Python Programming/Scoping

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Variables[edit | edit source]

Variables in Python are automatically declared by assignment. Variables are always references to objects, and are never typed. Variables exist only in the current scope or global scope. When they go out of scope, the variables are destroyed, but the objects to which they refer are not (unless the number of references to the object drops to zero).

Scope is delineated by function and class blocks. Both functions and their scopes can be nested. So therefore

def foo():
    def bar():
        x = 5 # x is now in scope
        return x + y # y is defined in the enclosing scope later
    y = 10
    return bar() # now that y is defined, bar's scope includes y

Now when this code is tested,

>>> foo()
>>> bar()
Traceback (most recent call last):
  File "<pyshell#26>", line 1, in -toplevel-
NameError: name 'bar' is not defined

The name 'bar' is not found because a higher scope does not have access to the names lower in the hierarchy.

It is a common pitfall to fail to lookup an attribute (such as a method) of an object (such as a container) referenced by a variable before the variable is assigned the object. In its most common form:

>>> for x in range(10):
         y.append(x) # append is an attribute of lists

Traceback (most recent call last):
  File "<pyshell#46>", line 2, in -toplevel-
NameError: name 'y' is not defined

Here, to correct this problem, one must add y = [] before the for loop.

A loop does not create its own scope:

for x in [1, 2, 3]:
  inner = x
print(inner) # 3 rather than an error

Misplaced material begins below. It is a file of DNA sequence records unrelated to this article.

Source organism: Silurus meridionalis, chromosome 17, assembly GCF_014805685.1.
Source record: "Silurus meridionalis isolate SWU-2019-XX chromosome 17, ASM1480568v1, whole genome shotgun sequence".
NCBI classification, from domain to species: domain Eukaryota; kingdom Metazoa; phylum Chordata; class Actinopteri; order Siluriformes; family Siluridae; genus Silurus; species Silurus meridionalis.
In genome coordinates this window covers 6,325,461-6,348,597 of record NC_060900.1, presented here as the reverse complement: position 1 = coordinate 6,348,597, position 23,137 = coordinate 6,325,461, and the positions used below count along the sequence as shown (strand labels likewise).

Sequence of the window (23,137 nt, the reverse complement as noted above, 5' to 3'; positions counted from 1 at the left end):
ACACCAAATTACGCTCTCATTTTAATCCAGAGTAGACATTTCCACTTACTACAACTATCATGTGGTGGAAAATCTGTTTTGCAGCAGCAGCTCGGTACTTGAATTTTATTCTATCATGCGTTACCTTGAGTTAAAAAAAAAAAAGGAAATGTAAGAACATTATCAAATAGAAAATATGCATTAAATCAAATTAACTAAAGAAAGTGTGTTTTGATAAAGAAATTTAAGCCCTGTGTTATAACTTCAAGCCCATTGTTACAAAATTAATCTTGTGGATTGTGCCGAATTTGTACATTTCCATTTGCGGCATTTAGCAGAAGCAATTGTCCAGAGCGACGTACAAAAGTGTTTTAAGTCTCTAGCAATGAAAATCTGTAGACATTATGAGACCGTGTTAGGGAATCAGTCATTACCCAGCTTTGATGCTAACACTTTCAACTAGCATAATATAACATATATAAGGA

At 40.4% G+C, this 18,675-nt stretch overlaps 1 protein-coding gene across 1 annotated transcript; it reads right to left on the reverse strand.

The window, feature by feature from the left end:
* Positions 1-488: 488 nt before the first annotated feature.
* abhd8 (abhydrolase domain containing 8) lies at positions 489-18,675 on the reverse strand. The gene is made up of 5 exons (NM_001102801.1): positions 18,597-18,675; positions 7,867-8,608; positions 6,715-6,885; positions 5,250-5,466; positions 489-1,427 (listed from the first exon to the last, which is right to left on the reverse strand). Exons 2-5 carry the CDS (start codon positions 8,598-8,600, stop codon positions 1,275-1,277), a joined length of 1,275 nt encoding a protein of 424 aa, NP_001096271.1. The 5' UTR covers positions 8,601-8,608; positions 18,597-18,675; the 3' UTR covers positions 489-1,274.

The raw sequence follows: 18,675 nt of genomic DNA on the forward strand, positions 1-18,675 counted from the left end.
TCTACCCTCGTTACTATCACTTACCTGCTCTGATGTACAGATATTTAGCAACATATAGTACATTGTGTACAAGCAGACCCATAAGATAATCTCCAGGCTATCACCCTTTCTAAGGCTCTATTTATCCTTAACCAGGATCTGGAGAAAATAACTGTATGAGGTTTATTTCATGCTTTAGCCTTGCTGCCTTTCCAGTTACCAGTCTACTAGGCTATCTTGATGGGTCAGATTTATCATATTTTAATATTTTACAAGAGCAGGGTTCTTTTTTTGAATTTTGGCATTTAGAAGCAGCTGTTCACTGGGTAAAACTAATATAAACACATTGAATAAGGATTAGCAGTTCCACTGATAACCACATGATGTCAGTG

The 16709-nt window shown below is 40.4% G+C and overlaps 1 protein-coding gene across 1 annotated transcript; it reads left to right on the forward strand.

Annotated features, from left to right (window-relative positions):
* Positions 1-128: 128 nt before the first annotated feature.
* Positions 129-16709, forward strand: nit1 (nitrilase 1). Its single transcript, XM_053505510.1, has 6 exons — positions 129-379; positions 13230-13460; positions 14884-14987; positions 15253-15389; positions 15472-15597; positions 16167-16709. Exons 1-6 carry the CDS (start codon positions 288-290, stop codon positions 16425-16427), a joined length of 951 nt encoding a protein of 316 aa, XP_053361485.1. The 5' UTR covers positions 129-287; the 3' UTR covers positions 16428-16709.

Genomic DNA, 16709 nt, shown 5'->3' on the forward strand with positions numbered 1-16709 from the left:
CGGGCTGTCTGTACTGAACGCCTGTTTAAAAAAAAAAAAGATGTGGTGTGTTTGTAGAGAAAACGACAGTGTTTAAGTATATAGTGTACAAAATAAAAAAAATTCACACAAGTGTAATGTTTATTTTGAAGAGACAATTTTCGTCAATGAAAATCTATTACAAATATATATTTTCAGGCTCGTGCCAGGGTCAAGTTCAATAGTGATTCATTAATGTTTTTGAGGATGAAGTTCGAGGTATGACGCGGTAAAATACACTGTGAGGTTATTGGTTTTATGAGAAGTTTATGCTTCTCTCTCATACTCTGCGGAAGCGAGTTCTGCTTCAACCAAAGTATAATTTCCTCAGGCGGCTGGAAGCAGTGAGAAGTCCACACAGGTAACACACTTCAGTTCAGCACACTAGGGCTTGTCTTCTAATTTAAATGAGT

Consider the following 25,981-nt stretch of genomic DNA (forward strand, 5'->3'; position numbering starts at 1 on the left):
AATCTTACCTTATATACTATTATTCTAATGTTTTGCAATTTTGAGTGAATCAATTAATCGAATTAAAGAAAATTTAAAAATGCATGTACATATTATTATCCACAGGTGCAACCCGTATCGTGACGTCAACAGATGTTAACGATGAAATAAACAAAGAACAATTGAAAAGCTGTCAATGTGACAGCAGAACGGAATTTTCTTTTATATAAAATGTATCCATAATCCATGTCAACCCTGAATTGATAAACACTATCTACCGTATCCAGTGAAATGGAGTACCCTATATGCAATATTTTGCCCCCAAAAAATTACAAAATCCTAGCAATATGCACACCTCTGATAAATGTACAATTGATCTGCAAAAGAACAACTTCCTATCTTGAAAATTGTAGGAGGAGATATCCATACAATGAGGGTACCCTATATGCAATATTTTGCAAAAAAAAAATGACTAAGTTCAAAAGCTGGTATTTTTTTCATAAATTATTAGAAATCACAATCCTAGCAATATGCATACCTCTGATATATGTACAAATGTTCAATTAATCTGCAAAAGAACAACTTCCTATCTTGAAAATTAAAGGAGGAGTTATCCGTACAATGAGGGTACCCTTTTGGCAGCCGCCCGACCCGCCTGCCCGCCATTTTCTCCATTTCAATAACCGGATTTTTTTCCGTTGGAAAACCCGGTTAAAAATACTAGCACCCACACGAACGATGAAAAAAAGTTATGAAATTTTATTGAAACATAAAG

Keyword global[edit | edit source]

Global variables of a Python module are read-accessible from functions in that module. In fact, if they are mutable, they can be also modified via method call. However, they cannot modified via a plain assignment unless declared global in the function.

An example to clarify:

count1 = 1
count2 = 1
list1 = []
list2 = []

def test1():
  print(count1)   # Read access is unproblematic, referring to the global

def test2():
    print(count1) # This print would be unproblematic, but it throws an error ...
    count1 += 1   # ... since count1 += 1 causes count1 to be local.
  except UnboundLocalError as error:
    print("Error caught:", error)

def test3():
  list1 = [2]     # No outside effect; this rebinds list1 to be a local variable

def test4():
  global count2, list2
  print(count1)   # Read access is unproblematic, referring to the global
  count2 += 1     # We can modify count2 via assignment
  list1.append(1) # Impacts the global list1 even without global declaration
  list2 = [2]     # Impacts the global list2


print("count1:", count1) # 1
print("count2:", count2) # 2
print("list1:", list1)   # [1]
print("list2:", list2)   # [2]


Keyword nonlocal[edit | edit source]

Keyword nonlocal, available since Python 3.0, is an analogue of global for nested scopes. It enables a nested function of assign-modify a variable that is local to the outer function.

An example:

# Requires Python 3
def outer():
  outerint = 0
  outerint2 = 10
  def inner():
    nonlocal outerint
    outerint = 1 # Impacts outer's outerint only because of the nonlocal declaration
    outerint2 = 1 # No impact


Simulation of nonlocal in Python 2 via a mutable object:

def outer():
  outerint = [1]           # Technique 1: Store int in a list
  class outerNL: pass      # Technique 2: Store int in a class
  outerNL.outerint2 = 11
  def inner():
    outerint[0] = 2        # List members can be modified
    outerNL.outerint2 = 12 # Class members can be modified



globals and locals[edit | edit source]

To find out which variables exist in the global and local scopes, you can use locals() and globals() functions, which return dictionaries:

int1 = 1
def test1():
  int1 = 2
  globals()["int1"] = 3  # Write access seems possible
  print(locals()["int1"])# 2

print(int1)              # 3

Write access to locals() dictionary is discouraged by the Python documentation.


External links[edit | edit source]